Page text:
Furthermore, only two high schools serve the over 10,000-square-mile Harney County, so secondary school students from outside the Burns district live in college-like dormitories on a campus in the tiny burg of Crane. (In fact, Crane Union High School is the only public boarding school in the United States. There's no charge for room, board, or tuition . . . and the youngsters apparently love it!)
We also learned that the Bureau of Land Management offers permits for cutting junipers—which can be used for fenceposts or in pole buildings, corrals, etc.—at a charge of only 7¢ per tree. And, though lodgepole pine is scarce, the species is sometimes included in timber sales in the Malheur or Ochoco National Forests . . . with four to six-inch diameter poles selling for 1/2¢ per lineal foot or 10¢ each, and larger pines (six to eight inches in diameter, and over 25 feet long) costing 2¢ per foot.
We were also reminded that cattlemen are still "kings" in the high desert . . . and that—according to prevailing open range laws—we would have to fence the ranchers' free-roaming critters out of our vegetable gardens! It's also not unusual, as we soon learned, to wait half an hour for a modern cattle drive to plod up the highway. (A friend became impatient once and honked her horn at the brutes, whereupon a recalcitrant bovine up and kicked out her headlight!) On top of that, any driver who hits a cow on the highway must pay for the beast, regardless of whatever damage might be done to his or her vehicle or body!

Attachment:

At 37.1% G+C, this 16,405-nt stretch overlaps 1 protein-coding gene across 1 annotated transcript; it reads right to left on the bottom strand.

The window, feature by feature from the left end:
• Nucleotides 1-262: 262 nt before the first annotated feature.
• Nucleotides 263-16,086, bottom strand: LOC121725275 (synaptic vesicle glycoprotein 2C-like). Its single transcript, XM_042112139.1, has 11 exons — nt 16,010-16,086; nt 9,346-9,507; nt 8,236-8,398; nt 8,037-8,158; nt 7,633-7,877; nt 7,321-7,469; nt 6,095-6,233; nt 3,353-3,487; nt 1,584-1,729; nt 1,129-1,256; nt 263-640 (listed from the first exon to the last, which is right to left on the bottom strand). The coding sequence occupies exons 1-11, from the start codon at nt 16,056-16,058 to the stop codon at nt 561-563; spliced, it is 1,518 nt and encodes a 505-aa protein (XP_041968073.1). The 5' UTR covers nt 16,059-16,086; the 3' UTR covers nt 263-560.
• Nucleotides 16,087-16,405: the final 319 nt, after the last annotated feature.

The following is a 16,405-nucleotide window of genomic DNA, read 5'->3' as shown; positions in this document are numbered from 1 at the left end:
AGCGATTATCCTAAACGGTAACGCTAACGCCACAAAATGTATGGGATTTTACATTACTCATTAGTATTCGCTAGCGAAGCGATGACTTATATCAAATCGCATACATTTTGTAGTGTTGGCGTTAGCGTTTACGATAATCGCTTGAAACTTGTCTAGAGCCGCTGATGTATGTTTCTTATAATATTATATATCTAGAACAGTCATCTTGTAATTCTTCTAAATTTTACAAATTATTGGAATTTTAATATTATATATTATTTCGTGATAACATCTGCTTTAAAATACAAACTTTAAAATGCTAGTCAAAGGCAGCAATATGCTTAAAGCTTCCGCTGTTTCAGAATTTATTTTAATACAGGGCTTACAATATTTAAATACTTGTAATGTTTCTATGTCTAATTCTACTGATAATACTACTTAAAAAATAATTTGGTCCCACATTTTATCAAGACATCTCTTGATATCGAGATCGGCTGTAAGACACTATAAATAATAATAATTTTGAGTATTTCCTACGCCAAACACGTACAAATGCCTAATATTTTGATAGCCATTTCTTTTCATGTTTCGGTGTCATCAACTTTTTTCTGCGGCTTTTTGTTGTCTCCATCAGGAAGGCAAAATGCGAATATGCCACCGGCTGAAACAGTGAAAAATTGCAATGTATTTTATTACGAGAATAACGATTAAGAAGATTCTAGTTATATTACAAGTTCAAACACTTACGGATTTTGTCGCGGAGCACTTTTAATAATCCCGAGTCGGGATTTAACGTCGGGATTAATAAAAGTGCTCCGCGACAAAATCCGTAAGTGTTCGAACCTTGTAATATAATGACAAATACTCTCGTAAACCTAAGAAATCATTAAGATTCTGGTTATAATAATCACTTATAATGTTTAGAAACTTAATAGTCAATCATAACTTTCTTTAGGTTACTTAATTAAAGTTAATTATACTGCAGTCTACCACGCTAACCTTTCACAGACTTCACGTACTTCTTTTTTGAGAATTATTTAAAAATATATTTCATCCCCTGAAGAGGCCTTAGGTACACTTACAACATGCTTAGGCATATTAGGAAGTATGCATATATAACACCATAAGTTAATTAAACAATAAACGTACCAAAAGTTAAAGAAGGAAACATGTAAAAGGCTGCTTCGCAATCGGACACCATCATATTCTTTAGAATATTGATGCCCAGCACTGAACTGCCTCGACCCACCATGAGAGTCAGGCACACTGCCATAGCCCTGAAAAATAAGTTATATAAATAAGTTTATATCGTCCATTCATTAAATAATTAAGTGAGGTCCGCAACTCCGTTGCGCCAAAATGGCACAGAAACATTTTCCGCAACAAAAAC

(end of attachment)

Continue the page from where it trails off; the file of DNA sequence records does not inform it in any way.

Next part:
In spite of all the eccentricities of Oregon's "last frontier," we finally—after a seven-month search—located our own piece of ground for a high desert homestead. The property fronts a gravel road and lies only two miles from Crane's schools.
Obtaining water was, of course, our first priority . . . and the well driller we hired struck a reliable supply of the precious liquid at a depth of only 28 feet. (He continued drilling to 72 feet to provide a backup reservoir.) This valuable necessity cost us $936 for drilling and casing, plus $91 for the state-required concrete seal. And since the ground freezes to a depth of about three feet in the winter, we also invested in a 1/2-horsepower, 220-volt, stainless steel submersible pump. That—along with the necessary wiring, plumbing, and an air-pressure tank—was an additional $389.
The local electric co-op provided a service line at no charge, and an electrician installed a 220-volt service box with fuses for $364.
It wasn't long before we discovered that, even here at the edge of forever, the bureaucracy enforces its land use regulations. After we filed a $100 permit application and dug two 2' x 2' x 6' test holes, an environmental quality inspector told us we'd need a 1,000-gallon septic tank and 75 feet of drain line per bedroom for an approved septic system. The tank, a distribution box, and pipe for a three bedroom system cost $557. A neighbor lent us his backhoe to dig the 36 inch deep by 18 inch wide trenches (in exchange for a little mechanical repair on the machine), but the drain field required 20 yards of crushed rock that we bought for $106.